Yesterday L. struggled his way to my place through the first snow storm of the winter. As a reward, he was given opportunity to repeat his achievement of taking Battery Robinett, this time around with ‘Black Powder’ rules. As it turned out, this game was quite different from the previous one and the outcome gave both of us something to think about.

The scenario and setup

For details about the scenarion, have a look at my after action report of our first attempt at ‘Battery Robinett’ scenario, played with ‘They Couldn’t Hit an Elephant’. In brief, it’s an assault/defence scenario, with Union side hunkering down in rather well fortified position, while Confederates try to charge the short distance from a wood’s edge toward a big siege gun that they attempt to capture.

Worried about the fact that Black Powder allows for quite rapid movement, I modified the terrain setup slightly and added another 15 centimeters between Confederate jumpoff point and Union line. Otherwise there were no changes whatsoever – two confederate, rather experienced, brigades were to charge pretty green Federal force of similar strength, but enjoying powerful artillery support and an entrenched position.

The game

The game was yet another short and sweet affair, with the whole thing being decided in three turns and requiring less than two hours to complete! And that time includes at least half an hour of rules discussions and clarifications!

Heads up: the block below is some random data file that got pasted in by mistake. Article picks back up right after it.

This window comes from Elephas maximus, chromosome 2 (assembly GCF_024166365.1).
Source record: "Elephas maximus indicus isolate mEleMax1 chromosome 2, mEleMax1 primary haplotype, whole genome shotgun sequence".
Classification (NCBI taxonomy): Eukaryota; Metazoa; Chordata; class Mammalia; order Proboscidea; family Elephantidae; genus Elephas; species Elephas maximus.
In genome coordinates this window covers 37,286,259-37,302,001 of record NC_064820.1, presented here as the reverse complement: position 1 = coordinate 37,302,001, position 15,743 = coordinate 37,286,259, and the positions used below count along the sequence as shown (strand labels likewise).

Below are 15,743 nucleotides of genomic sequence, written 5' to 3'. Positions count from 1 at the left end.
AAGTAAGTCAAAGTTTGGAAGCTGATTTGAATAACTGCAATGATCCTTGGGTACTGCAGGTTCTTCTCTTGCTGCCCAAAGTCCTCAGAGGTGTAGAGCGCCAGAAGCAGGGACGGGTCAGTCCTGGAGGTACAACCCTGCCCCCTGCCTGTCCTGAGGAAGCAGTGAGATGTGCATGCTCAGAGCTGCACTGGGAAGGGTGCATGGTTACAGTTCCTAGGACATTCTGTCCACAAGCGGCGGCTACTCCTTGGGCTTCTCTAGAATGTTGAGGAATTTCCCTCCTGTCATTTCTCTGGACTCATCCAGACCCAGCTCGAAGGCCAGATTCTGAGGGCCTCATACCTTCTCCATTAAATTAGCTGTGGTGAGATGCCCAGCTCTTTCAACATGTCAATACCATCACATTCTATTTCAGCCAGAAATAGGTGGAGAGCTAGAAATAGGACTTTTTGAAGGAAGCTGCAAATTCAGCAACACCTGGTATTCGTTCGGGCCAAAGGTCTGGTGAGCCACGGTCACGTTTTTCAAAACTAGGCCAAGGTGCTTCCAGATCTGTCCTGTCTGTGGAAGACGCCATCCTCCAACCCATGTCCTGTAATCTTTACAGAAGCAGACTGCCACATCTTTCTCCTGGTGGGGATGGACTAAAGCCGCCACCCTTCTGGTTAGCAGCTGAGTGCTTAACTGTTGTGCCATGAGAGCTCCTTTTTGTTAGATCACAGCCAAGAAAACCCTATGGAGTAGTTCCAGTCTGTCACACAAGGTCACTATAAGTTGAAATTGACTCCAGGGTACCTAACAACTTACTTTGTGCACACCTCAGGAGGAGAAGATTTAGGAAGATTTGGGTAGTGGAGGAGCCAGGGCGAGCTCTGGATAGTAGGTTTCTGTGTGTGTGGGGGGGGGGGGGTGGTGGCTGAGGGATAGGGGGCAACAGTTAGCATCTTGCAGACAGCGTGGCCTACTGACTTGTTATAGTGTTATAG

Yet again, let’s have a look at pictures and supporting narrative.


As the purpose of the game was to compare and contrast Black Powder with TCHAE, L. declared that he would use same plan as in previous game – concentrated assault at the center of Union line with both brigades formed in two regiment wide formations. One slight deviation consisted of his placing the skirmishers on his extreme left flank; in first game, T. used them to screen the front of his brigade.

Following L.s suit, I distributed my forces in similar fashion as in previous engagement.



In first round the exact thing that I feared did take place – L. rolled extremly well on initiative for his left brigade, allowing him to move two of its regiments and skirmishers all the way toward abattis in front of Federal entrenchments. This in itself was also the biggest ‘rule failure’ of the game, as he shouldn’t have been allowed to that, since all units moving on brigade order need to end within 6’’ (or cm in our game) from each other and the rearmost brigade couldn’t advance as far as the units in front of it.

At that time however we were blissfully unaware of our blunder and I immediately had reason to fear that the game would end in rapid collapse of Union line similar to that which I experienced in TCHAE game.

L.s right brigade managed to pull off a ‘two orders’ roll for the other brigade commander, allowing it to briskly cover one third of the distance to Union entrenchments.

Confederate fire that followed was pretty ineffective, which was hardly surprising considering strength of the Union position.

Then it was my turn. In pure desperation, I sent my CinC to the right, hoping to quickly activate my two regiments that guarded that flank. The fact that both of them were low on ammo (“minus one dice to shoot with” house rule) wasn’t very encouraging, but desperate times and all that…